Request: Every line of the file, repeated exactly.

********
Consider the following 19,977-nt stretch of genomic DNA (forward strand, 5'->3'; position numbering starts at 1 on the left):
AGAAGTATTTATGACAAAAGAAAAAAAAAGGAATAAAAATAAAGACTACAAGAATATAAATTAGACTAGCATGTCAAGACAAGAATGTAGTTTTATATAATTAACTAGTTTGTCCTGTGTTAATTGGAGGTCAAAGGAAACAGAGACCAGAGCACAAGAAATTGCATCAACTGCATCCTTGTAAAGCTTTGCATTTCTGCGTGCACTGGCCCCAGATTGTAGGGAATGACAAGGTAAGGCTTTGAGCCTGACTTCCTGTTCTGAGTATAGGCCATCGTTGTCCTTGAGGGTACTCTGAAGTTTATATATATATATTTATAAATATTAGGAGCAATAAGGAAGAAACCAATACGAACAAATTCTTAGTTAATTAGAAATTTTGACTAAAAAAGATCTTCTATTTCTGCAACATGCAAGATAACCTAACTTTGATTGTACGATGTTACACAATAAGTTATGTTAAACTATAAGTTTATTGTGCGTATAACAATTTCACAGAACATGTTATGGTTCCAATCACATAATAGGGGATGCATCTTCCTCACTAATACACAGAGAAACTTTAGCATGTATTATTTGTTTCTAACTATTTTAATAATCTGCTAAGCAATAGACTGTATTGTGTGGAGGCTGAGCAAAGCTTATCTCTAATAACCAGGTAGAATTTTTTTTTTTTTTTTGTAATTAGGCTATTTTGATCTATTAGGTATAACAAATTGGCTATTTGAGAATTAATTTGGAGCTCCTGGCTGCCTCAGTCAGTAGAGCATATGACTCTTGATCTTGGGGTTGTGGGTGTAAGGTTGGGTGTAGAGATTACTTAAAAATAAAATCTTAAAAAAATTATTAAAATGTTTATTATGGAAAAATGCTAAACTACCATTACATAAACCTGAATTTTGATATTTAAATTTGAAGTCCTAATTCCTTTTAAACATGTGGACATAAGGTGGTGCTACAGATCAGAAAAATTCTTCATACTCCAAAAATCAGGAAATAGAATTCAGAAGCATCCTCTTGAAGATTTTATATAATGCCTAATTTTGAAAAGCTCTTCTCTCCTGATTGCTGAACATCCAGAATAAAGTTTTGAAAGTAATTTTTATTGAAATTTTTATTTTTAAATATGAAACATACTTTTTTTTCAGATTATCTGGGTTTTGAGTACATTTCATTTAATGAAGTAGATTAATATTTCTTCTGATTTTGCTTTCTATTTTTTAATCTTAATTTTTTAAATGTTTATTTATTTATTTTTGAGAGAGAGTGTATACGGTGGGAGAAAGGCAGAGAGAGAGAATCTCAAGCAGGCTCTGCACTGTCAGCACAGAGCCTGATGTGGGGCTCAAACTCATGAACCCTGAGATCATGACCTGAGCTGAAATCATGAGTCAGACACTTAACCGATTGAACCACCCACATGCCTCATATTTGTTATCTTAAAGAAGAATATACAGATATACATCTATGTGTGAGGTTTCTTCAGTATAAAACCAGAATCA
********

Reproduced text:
Consider the following 19,977-nt stretch of genomic DNA (forward strand, 5'->3'; position numbering starts at 1 on the left):
AGAAGTATTTATGACAAAAGAAAAAAAAAGGAATAAAAATAAAGACTACAAGAATATAAATTAGACTAGCATGTCAAGACAAGAATGTAGTTTTATATAATTAACTAGTTTGTCCTGTGTTAATTGGAGGTCAAAGGAAACAGAGACCAGAGCACAAGAAATTGCATCAACTGCATCCTTGTAAAGCTTTGCATTTCTGCGTGCACTGGCCCCAGATTGTAGGGAATGACAAGGTAAGGCTTTGAGCCTGACTTCCTGTTCTGAGTATAGGCCATCGTTGTCCTTGAGGGTACTCTGAAGTTTATATATATATATTTATAAATATTAGGAGCAATAAGGAAGAAACCAATACGAACAAATTCTTAGTTAATTAGAAATTTTGACTAAAAAAGATCTTCTATTTCTGCAACATGCAAGATAACCTAACTTTGATTGTACGATGTTACACAATAAGTTATGTTAAACTATAAGTTTATTGTGCGTATAACAATTTCACAGAACATGTTATGGTTCCAATCACATAATAGGGGATGCATCTTCCTCACTAATACACAGAGAAACTTTAGCATGTATTATTTGTTTCTAACTATTTTAATAATCTGCTAAGCAATAGACTGTATTGTGTGGAGGCTGAGCAAAGCTTATCTCTAATAACCAGGTAGAATTTTTTTTTTTTTTTTGTAATTAGGCTATTTTGATCTATTAGGTATAACAAATTGGCTATTTGAGAATTAATTTGGAGCTCCTGGCTGCCTCAGTCAGTAGAGCATATGACTCTTGATCTTGGGGTTGTGGGTGTAAGGTTGGGTGTAGAGATTACTTAAAAATAAAATCTTAAAAAAATTATTAAAATGTTTATTATGGAAAAATGCTAAACTACCATTACATAAACCTGAATTTTGATATTTAAATTTGAAGTCCTAATTCCTTTTAAACATGTGGACATAAGGTGGTGCTACAGATCAGAAAAATTCTTCATACTCCAAAAATCAGGAAATAGAATTCAGAAGCATCCTCTTGAAGATTTTATATAATGCCTAATTTTGAAAAGCTCTTCTCTCCTGATTGCTGAACATCCAGAATAAAGTTTTGAAAGTAATTTTTATTGAAATTTTTATTTTTAAATATGAAACATACTTTTTTTTCAGATTATCTGGGTTTTGAGTACATTTCATTTAATGAAGTAGATTAATATTTCTTCTGATTTTGCTTTCTATTTTTTAATCTTAATTTTTTAAATGTTTATTTATTTATTTTTGAGAGAGAGTGTATACGGTGGGAGAAAGGCAGAGAGAGAGAATCTCAAGCAGGCTCTGCACTGTCAGCACAGAGCCTGATGTGGGGCTCAAACTCATGAACCCTGAGATCATGACCTGAGCTGAAATCATGAGTCAGACACTTAACCGATTGAACCACCCACATGCCTCATATTTGTTATCTTAAAGAAGAATATACAGATATACATCTATGTGTGAGGTTTCTTCAGTATAAAACCAGAATCA